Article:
Change and impact are concepts that require more than re-educating others, however, it requires collaboration. “The one thing I really like about this space is that there is the opportunity for teamwork,” says Red-Horse Mohl. “No one entity is the one who will make the difference.” She credits her own 10-strong team for punching well above their weight and addressing big issues. One new program is designed to help women and diverse fund managers receive a larger share of the capital than they would otherwise, and already they’ve had positive conversations with some of Wall Street’s bigger players. “Something like that, for me, has the potential to affect millions and billions of dollars in a positive way,” says the exec director.
In the minority
Red-Horse Mohl’s own career has been largely spent working with minorities and underrepresented groups, including serving as an investment banker on behalf of American Indian tribal nations. It’s experience she has put to use as a board member of Stanford University’s Center for the Comparative Study of Race and Ethnicity. In addition, she teaches an impact investing masterclass and has a prolific career in film and TV. One of her latest projects was directing Mankiller, a 2018 documentary feature film that profiled Wilma Mankiller, the first woman to be elected principal chief of the Cherokee Nation.
Red-Horse Mohl acknowledges that she has often been the minority herself, not because she is of Native American descent, but simply for being a woman working in banking. One explanation for this, she argues, is that the “gruelling schedule” is not very compatible with family life and that requires rethinking HR policies around family leave and flexible working as one solution. Another of her solutions goes back to the idea of using teamwork to solve big problems: “I see the change happening when we work with men that are supportive and I feel that we cannot view men as enemies, because they are not”. Instead, she argues for being less “militant and shaming”.
“It’s about your own board diversity, your clean-tech policies, your footprint, equal and fair wages, LGBT equality policies. There is so much to consider.”
With such a varied background, the executive says she wanted to take the job with SVC because of passion for making a difference: “I felt that there was more I could do, and I wanted to use my knowledge of finance … I just fell in love with the [SVC] mission and they were gracious enough to offer me the position.” Already, her team, under her direction, has had a big effect on the organisation. One change is broadening the asset classes to make more deals possible. Prior to her coming on board, the focus had been on using private equity from investors to fund social enterprises, but they are now looking at a myriad of asset classes. This includes revenue-based financing, debt instruments, government programs that supplement private investment, and private and public partnerships, all of which Red-Horse Mohl has used before. The amount of money that has been facilitated by the network since the merger has doubled as a result.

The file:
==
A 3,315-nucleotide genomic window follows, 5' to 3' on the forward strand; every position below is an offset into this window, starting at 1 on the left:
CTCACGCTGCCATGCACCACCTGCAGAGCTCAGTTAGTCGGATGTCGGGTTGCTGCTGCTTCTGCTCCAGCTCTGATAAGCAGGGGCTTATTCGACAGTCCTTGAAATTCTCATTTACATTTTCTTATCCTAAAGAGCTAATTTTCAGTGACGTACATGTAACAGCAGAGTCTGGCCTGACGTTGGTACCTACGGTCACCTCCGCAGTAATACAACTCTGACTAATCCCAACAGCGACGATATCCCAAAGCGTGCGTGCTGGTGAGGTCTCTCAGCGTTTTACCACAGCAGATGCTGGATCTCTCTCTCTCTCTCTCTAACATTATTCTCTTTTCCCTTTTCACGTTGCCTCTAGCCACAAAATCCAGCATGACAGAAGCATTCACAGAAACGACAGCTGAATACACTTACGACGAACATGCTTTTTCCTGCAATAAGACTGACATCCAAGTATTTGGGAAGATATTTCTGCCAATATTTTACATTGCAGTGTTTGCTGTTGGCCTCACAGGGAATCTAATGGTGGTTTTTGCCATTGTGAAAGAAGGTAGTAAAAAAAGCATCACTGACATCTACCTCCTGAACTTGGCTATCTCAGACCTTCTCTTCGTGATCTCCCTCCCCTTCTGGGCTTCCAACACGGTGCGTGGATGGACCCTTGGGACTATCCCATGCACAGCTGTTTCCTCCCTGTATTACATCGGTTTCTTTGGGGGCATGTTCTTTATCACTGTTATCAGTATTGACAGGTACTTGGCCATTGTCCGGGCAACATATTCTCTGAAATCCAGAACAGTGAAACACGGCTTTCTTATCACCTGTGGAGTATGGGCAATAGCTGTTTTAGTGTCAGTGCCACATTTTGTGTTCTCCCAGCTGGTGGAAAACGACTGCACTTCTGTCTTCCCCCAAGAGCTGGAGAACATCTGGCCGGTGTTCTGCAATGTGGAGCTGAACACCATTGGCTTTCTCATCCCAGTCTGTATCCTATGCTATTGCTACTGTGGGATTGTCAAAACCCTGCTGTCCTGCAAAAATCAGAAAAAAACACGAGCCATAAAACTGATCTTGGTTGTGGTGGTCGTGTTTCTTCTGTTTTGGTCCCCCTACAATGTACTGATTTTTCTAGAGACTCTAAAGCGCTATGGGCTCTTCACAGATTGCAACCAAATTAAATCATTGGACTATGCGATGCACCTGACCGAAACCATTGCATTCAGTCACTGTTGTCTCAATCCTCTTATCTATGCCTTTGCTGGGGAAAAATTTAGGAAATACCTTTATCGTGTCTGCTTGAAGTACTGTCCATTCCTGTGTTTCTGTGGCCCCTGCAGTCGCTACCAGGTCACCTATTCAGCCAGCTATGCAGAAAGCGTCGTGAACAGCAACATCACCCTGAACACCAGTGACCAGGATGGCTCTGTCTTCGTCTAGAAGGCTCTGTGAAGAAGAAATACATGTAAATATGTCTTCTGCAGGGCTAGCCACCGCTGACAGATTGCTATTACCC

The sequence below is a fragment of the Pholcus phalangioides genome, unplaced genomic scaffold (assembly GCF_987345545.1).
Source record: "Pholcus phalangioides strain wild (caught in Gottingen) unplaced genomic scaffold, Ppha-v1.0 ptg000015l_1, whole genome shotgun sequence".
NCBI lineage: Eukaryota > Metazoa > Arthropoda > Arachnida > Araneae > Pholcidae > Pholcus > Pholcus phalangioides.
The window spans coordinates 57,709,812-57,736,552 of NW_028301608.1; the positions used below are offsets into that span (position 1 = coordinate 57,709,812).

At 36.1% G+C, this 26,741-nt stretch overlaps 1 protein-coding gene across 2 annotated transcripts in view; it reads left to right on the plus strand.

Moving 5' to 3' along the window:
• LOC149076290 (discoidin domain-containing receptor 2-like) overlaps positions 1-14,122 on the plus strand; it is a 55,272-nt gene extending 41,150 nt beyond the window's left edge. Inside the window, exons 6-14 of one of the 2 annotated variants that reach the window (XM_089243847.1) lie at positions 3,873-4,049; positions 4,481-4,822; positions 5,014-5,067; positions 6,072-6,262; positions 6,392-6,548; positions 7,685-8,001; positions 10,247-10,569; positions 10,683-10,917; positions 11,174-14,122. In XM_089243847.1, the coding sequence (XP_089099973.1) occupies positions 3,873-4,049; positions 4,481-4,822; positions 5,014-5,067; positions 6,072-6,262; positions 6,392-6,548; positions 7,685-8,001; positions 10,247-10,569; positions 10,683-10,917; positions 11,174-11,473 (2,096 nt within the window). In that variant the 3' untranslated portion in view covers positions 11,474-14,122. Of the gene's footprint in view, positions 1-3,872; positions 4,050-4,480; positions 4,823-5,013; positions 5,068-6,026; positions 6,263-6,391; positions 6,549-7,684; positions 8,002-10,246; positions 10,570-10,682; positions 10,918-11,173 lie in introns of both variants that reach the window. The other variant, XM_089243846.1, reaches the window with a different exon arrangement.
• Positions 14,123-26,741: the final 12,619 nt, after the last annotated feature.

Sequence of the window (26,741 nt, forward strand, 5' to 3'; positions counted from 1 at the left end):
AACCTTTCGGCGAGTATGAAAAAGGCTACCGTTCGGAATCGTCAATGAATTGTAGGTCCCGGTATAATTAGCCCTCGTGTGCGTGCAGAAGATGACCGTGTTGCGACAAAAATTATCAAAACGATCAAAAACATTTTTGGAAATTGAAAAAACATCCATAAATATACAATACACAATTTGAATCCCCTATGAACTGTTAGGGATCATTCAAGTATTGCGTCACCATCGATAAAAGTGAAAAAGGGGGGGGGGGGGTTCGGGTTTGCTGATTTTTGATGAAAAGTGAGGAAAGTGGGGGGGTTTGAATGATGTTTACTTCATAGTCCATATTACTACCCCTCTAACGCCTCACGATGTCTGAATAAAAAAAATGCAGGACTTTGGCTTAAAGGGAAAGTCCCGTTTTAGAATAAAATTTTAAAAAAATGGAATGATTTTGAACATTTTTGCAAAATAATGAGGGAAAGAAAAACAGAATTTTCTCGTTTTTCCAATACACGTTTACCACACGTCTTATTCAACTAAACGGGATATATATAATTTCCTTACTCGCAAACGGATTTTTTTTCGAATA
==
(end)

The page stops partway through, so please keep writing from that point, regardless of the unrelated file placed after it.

But her motivation is not necessarily derived from the bottom line. “I love and continue to love being a mother and raising my children and just thinking about how they would become adults and how they would have children. When you think about that as a mother, you have to think about the future of the world around you.” She attributes the rest of her drive in equal parts to her Christian faith and her heritage, the latter of which has provided her with a sense of community and respect for the earth. Red-Horse Mohl believes that we currently have a “lack of balance” in our world. “We talk about climate change and water and chemicals and all of that must be addressed, but at the end it all comes down to the human experience.”
For this reason, she doesn’t think that impact investing will prove to be a trend that gets abandoned in time: “I think there will be mistakes along the way, but I don’t see us going backwards. It can’t happen from a human perspective and it’s like asking if the Civil Rights movement or the women’s rights movement were a bubble.” She believes that the real change will come when non-profits, the private sector and governments all work together to enact new legislation and to galvanise others. “I think we are preaching deep impact [at SVC] and just scratching the surface and I’m very hopeful that our voices will be heard, that we can make a difference. We envision it’s possible but, again, it will take a lot of people coming together.”
Valerie Red-Horse Mohl is the executive director of Social Venture Circle. The network operates an open-door policy and welcomes collaboration from all over the world. If you feel that you would like to get involved or learn more about their work, visit their website.